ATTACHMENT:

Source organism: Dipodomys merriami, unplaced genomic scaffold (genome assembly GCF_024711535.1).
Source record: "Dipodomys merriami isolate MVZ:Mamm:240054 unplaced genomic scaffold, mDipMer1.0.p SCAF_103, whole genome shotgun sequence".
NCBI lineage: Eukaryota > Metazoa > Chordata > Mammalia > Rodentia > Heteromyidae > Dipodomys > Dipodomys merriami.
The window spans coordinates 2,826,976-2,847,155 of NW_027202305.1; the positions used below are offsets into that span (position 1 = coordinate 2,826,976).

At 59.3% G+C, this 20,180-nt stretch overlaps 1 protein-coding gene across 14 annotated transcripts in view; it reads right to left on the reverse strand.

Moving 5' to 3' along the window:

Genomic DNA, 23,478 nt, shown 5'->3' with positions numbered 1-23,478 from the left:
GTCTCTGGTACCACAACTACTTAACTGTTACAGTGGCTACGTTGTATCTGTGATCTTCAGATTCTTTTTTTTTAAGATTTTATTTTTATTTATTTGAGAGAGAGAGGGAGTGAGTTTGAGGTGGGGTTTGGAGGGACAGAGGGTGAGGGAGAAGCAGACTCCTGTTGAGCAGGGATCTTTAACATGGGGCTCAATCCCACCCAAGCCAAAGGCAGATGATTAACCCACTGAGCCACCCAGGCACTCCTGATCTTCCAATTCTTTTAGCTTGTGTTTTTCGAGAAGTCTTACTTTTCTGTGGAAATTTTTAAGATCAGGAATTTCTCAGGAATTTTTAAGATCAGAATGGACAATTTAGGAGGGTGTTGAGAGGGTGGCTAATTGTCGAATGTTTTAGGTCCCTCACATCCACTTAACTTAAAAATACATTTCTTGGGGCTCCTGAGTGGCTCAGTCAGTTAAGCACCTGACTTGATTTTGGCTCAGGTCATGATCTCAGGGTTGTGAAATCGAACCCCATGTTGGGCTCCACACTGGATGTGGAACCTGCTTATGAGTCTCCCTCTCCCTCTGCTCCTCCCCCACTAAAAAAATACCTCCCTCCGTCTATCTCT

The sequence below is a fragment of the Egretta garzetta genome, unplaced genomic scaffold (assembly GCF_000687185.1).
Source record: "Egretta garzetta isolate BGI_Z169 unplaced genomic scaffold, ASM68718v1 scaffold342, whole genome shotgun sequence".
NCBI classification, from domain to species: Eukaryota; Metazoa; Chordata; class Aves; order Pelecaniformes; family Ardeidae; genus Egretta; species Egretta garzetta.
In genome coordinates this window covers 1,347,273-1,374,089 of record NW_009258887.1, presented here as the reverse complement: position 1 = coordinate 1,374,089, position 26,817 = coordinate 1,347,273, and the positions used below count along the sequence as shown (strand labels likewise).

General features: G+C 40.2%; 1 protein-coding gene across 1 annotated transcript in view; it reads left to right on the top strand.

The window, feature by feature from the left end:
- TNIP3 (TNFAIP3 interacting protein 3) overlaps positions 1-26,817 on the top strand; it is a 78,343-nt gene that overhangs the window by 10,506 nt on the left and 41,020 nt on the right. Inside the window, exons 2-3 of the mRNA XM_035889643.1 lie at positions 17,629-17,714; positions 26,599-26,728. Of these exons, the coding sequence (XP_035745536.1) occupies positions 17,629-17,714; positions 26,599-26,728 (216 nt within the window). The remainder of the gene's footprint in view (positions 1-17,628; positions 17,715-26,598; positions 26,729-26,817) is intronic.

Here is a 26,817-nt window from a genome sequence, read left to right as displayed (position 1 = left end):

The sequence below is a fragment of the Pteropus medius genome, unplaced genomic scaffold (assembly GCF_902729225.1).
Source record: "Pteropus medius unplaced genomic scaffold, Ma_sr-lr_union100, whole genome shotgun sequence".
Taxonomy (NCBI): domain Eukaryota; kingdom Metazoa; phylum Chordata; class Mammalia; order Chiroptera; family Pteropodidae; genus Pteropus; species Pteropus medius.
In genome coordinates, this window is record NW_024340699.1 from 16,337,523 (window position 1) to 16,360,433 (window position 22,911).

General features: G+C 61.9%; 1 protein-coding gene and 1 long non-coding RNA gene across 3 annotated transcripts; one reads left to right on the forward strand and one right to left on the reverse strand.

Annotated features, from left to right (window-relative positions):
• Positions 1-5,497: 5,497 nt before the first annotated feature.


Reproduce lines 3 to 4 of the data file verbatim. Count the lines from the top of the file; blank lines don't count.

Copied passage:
NCBI lineage: Eukaryota > Metazoa > Chordata > Mammalia > Rodentia > Heteromyidae > Dipodomys > Dipodomys merriami.
The window spans coordinates 2,826,976-2,847,155 of NW_027202305.1; the positions used below are offsets into that span (position 1 = coordinate 2,826,976).